I wrote the other day about a meaningful vote that never happened, presumably because members of the state Senate didn’t want to be identified as opponents. The bill on the table would have allowed Louisiana voters to decide whether to institute a modest minimum wage increase — an idea that is demonstrably popular with regular people but unpopular with the interest groups that hold so much sway in the Capitol.
Today’s topic is the opposite, a meaningless vote that did occur, on which a majority of House members were eager to go on record.
State Rep. Lance Harris, R-Alexandria, got 73 votes for his bill to gradually roll back the .45 cent sales tax increase that lawmakers adopted just last year when they finally, after 10 regular and special sessions, steered the state away from the dreaded fiscal cliff. Just 21 House members opposed it.
That doesn’t mean anyone thinks the bill will ever become law. Now it heads to the Senate, which is expected to kill it. If that doesn’t happen, Gov. John Bel Edwards has indicated he’d likely issue a veto, despite the late addition by his ally, state Rep. Walt Leger III, D-New Orleans, of some money for early childhood education.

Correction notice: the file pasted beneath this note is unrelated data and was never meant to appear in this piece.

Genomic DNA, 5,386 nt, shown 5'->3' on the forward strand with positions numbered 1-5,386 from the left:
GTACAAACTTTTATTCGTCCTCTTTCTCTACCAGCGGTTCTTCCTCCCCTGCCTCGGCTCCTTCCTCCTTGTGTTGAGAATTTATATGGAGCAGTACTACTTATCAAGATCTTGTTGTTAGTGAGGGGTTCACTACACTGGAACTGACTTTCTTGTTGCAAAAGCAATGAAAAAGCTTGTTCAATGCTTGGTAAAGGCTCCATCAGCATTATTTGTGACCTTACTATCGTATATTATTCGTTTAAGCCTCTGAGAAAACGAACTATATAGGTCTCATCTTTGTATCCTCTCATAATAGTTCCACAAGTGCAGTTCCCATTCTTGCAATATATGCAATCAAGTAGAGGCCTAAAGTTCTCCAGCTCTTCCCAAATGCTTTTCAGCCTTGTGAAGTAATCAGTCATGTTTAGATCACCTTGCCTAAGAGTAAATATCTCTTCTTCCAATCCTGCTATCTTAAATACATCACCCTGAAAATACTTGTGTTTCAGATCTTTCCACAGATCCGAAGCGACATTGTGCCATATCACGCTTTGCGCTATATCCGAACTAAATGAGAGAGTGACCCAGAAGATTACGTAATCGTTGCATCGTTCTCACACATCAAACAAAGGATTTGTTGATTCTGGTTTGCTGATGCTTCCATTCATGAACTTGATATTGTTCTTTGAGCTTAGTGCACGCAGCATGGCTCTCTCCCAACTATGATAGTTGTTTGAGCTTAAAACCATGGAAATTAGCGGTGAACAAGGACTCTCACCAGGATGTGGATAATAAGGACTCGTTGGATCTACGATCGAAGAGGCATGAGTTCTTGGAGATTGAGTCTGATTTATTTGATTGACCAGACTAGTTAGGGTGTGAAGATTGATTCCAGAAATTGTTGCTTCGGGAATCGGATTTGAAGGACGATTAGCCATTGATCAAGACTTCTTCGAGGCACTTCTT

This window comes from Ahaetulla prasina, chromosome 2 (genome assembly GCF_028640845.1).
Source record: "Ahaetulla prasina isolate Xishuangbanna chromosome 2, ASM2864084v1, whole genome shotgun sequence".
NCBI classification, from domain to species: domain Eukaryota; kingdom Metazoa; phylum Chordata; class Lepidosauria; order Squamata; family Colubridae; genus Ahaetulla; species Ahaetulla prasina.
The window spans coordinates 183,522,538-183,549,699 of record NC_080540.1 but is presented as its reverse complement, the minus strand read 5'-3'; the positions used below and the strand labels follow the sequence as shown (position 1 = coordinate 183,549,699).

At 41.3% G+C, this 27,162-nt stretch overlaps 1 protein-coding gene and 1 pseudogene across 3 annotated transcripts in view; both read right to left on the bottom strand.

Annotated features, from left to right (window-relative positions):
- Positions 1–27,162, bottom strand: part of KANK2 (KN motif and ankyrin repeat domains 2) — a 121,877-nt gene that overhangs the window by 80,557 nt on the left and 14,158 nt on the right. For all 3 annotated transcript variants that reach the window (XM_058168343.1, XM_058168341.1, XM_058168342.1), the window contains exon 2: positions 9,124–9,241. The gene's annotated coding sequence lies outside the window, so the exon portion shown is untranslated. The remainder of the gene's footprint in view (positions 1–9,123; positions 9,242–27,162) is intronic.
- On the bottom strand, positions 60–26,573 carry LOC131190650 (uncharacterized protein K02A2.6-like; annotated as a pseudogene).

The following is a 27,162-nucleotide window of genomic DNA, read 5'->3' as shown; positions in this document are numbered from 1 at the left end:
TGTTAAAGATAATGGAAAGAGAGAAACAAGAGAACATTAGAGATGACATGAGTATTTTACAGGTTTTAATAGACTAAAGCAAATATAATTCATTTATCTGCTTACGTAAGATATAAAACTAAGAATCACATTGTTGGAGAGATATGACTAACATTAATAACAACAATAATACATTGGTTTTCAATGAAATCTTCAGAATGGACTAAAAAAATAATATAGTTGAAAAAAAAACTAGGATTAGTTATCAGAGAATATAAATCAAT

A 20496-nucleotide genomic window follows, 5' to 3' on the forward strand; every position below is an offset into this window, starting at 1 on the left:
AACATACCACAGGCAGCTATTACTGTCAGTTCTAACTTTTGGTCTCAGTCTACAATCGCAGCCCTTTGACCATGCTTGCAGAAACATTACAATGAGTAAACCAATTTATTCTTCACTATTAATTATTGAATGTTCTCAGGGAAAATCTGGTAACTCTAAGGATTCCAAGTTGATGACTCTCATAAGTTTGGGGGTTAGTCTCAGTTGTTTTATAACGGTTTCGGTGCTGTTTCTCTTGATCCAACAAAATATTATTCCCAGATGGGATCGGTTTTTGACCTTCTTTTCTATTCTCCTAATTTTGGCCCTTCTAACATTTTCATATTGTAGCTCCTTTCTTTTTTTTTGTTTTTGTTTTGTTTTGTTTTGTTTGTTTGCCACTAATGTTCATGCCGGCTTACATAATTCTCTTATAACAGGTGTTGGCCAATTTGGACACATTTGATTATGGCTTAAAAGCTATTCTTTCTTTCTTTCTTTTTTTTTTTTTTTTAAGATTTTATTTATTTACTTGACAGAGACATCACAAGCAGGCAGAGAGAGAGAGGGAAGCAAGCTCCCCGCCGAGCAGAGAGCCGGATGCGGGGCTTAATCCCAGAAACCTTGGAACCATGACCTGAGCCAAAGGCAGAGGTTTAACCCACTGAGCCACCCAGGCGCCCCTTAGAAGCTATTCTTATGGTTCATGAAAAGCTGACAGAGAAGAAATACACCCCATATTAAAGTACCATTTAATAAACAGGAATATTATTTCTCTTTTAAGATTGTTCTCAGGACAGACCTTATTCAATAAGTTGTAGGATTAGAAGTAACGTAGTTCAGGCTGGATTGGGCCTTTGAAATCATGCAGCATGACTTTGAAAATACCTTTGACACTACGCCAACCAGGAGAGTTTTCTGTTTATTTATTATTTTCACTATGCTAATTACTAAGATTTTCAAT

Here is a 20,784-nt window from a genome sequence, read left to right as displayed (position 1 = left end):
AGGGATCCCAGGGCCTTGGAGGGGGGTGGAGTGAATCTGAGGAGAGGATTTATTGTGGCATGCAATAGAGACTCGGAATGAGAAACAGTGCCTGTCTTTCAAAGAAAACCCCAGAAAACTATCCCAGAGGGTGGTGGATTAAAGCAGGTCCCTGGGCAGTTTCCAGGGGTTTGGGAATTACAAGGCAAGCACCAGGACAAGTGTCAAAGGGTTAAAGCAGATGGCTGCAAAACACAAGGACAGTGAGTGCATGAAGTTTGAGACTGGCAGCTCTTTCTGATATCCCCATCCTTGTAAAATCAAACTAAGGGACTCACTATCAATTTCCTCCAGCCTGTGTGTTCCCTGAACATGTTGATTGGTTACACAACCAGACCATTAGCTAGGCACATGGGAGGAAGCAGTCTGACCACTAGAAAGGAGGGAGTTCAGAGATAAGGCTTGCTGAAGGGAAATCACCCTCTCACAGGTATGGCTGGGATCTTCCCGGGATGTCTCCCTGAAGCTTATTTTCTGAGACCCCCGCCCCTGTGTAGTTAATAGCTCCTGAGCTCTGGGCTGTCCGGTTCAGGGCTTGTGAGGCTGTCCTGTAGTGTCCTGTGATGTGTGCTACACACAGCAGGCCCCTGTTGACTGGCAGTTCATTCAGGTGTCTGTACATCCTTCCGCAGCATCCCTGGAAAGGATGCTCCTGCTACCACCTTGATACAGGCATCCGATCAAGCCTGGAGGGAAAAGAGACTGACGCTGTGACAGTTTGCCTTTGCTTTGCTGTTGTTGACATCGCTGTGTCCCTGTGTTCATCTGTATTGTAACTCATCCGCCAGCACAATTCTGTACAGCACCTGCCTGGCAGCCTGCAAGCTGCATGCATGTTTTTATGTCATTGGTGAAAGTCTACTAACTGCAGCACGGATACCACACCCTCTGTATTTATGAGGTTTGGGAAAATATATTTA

"We remain opposed to the effort to roll back the bipartisan compromise we reached in (the) Legislature last year, after we stabilized our budget for the first time in many years," Edwards spokeswoman Christina Stephens said.
I’m guessing that at least some of those 73 representatives agree with the governor, and believe the state did what it had to do last year. The tax did pass with 74 votes, after all.
But they still get to claim a vote to cut taxes, knowing that the more responsibly minded Senate and the governor will not let that happen. And that means that they don’t have to own what would go with actually lowering taxes — a return to the bad old days of painful cuts to health care and higher education.
Just another day of democracy in action. Ain’t it grand?